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NPP’s Tax Cuts Never Achieved the Policy Intent for Enterprise Creation

The New Patriotic Party (NPP) in its 2016 manifesto pledged to make the private sector the engine of growth to stimulate enterprise creation. The government after winning the polls hurriedly reduced and abolished what it called “nuisance taxes” to pave way for the private sector to take off for industrialization. Today, the government is touting the benefits of cutting down and abolishing 15 different taxes.

The centerpiece of this tax discourse is the 1perent special import levy, levies imposed on “kayayei” by local authorities, 17.5 percent on domestic airlines and import duties on the importation of vehicular spare parts.

The total 15 tax cut and abolishment include, 17.5percent  VAT on selected imported medicines not produced in the Ghana, 17.5percent VAT on Financial Services 5 percent VAT on Real Estate Sales, VAT for micro and small enterprises from 17.5 percent to 3 percent Flat Rate, import duty for all goods by 50 percent and 30 percent for vehicles, Excise duty on petroleum,  Full corporate tax deduction for private universities who plough back 100 percent of profits into the university.

Others are the, National Electrification Scheme Levy from 5 percent to 3 percent , Public Lighting Levy from 5 percent to 2 percent, Special Petroleum Tax rate from 17.5 percent to 13 percent and Capital Gains Tax Exemption on stocks traded on the Ghana Stock Exchange or publicly held securities approved by the SEC.

With such tax reforms, it is expected that, private sector investment could surge and jobs could be created. However, the 15 different tax cuts are likely to affect the economy depending on whether there are demand-constraints or not. An aggregate demand economy is when there’s not generally adequate spending in the economy to enhance job creation. When there’s lack of this aggregate demand, then tax cuts can stimulate demand leading to employment.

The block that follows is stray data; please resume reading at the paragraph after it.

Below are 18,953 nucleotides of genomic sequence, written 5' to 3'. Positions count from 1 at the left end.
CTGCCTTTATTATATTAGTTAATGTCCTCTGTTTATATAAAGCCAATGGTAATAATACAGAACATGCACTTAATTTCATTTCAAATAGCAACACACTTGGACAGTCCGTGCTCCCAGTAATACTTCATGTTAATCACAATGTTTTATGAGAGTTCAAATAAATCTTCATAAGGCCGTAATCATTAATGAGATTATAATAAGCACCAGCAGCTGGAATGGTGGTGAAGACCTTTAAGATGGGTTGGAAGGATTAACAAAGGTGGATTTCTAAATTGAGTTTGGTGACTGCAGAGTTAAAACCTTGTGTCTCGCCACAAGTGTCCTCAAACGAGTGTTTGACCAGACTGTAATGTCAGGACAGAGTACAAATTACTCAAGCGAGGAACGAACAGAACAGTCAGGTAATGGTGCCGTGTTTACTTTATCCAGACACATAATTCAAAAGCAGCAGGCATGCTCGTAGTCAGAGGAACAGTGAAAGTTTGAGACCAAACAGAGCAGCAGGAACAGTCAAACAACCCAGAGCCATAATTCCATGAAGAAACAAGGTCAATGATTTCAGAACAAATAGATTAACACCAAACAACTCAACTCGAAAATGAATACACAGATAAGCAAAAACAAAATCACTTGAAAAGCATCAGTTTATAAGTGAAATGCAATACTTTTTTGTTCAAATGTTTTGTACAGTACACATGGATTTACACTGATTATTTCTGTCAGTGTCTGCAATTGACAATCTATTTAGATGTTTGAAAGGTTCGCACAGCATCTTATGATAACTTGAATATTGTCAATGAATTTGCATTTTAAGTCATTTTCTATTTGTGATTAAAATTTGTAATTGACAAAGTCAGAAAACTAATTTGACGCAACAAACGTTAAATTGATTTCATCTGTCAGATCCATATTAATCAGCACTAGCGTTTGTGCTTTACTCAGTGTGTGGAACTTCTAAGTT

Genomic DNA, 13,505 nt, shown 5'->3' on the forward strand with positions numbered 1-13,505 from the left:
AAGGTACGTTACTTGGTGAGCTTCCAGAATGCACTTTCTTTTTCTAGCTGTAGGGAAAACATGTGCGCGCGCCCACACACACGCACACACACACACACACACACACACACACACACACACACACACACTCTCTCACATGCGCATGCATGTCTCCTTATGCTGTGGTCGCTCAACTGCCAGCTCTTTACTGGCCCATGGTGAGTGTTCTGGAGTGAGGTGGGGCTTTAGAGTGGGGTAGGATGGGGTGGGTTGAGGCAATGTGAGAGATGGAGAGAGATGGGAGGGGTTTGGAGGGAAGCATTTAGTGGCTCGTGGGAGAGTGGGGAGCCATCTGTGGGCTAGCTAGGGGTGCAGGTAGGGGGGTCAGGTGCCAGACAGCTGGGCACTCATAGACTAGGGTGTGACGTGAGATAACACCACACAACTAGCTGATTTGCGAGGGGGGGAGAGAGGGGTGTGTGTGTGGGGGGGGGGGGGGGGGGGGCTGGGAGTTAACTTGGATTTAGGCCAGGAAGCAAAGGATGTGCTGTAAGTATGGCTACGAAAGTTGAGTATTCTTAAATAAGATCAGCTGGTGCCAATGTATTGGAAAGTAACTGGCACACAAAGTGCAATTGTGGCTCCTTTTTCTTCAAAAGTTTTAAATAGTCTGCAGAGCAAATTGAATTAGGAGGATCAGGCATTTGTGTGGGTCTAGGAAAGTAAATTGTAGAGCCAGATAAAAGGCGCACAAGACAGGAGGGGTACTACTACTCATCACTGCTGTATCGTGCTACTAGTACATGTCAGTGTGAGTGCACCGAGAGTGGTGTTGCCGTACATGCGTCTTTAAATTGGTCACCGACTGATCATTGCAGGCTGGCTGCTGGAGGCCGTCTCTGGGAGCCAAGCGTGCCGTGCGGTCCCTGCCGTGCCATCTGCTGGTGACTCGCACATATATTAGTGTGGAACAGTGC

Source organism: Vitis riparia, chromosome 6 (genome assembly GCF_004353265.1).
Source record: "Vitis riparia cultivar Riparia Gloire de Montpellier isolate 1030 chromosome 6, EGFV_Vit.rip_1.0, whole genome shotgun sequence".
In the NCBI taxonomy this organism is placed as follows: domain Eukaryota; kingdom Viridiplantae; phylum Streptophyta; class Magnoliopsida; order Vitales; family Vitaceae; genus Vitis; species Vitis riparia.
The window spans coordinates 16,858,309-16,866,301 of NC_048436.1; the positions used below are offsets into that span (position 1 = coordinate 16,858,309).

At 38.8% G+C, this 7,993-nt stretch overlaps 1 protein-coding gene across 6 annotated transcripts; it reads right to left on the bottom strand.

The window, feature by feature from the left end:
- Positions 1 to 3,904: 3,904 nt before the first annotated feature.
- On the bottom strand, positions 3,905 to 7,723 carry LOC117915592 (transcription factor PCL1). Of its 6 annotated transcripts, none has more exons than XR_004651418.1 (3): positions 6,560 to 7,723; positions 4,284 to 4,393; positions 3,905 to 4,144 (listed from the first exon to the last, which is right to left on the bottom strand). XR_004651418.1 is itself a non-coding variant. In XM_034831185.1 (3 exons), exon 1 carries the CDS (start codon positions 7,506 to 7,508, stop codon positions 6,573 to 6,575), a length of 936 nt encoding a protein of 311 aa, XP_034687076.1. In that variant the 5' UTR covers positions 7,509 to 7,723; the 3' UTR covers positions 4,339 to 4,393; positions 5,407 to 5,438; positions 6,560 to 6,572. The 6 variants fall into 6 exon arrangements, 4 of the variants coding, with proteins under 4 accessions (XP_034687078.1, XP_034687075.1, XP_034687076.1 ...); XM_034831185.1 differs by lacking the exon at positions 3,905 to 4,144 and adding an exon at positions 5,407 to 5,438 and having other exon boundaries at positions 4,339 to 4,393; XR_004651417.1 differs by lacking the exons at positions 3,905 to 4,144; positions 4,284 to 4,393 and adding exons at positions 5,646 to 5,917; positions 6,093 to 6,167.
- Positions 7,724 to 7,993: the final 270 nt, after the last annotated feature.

However, taxes trimming are for the big corporations owned by party stalwarts and cronies and often the weakest fiscal stimulus measure for private sector growth. In this case, 13 of the tax cuts and abolishment would end up as savings in the pockets of the rich cronies instead of using that to expand businesses and enhance aggregate demand.

Most often, the benefits of tax cuts flow to company shareholders. To better put it, most tax cuts are for the cronies and party financiers who benefit from tax schemes.

In other words, tax cuts are incentives to increase investment in other areas and have the tendency to help typical Ghanaians save more to do more for business growth. With our economic situations and high family demands (dependency ratio of 102.5), post-tax returns do not increase capital investment and savings.

Even worse for the tax cut programs is the fact that, these tax cuts are not paid for by the government but instead increasing borrowing and creating budget deficit, thereby increasing debt – from GH120 Billion in 2016 to GH236.1 Billion in the first quarter of 2020.

The increase of budget deficit by tax cuts is an offset against the benefits of abolishing the “nuisance taxes”.

On the part of job creation, tax cuts are expected to increase job intake over the period. Teasing on the effect of Tax cuts as a catalyst could not lead the job creation agenda of the private sector as an expected outcome. The NPP government in the 2020 mid-year budget had created a total of 778,706 public sector jobs over 267,939 formal private sector jobs.

More jobs have been created in the public sector over the sector tipped for employment creation. This is enough to show in practice tax cuts had instead increased the wage bill of the public sector.

It is too early for the NPP government to sing praises of its tax cut reforms. Measuring the impact of tax cuts on private sector growth and capital investment for job creation will need more data and time.

It is important to get a quarterly data to start measuring the effect of tax incentives on private investment, job creation and other economic indicators. This will guide the theory and practice for future fiscal tax measures to help achieve policy intent.




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Peter Bismark

Institute for Liberty and Policy Innovation



Photo credit: Foundation for Economic Education (FEE)

2020-10-06 20:00:33

Source: ILAPI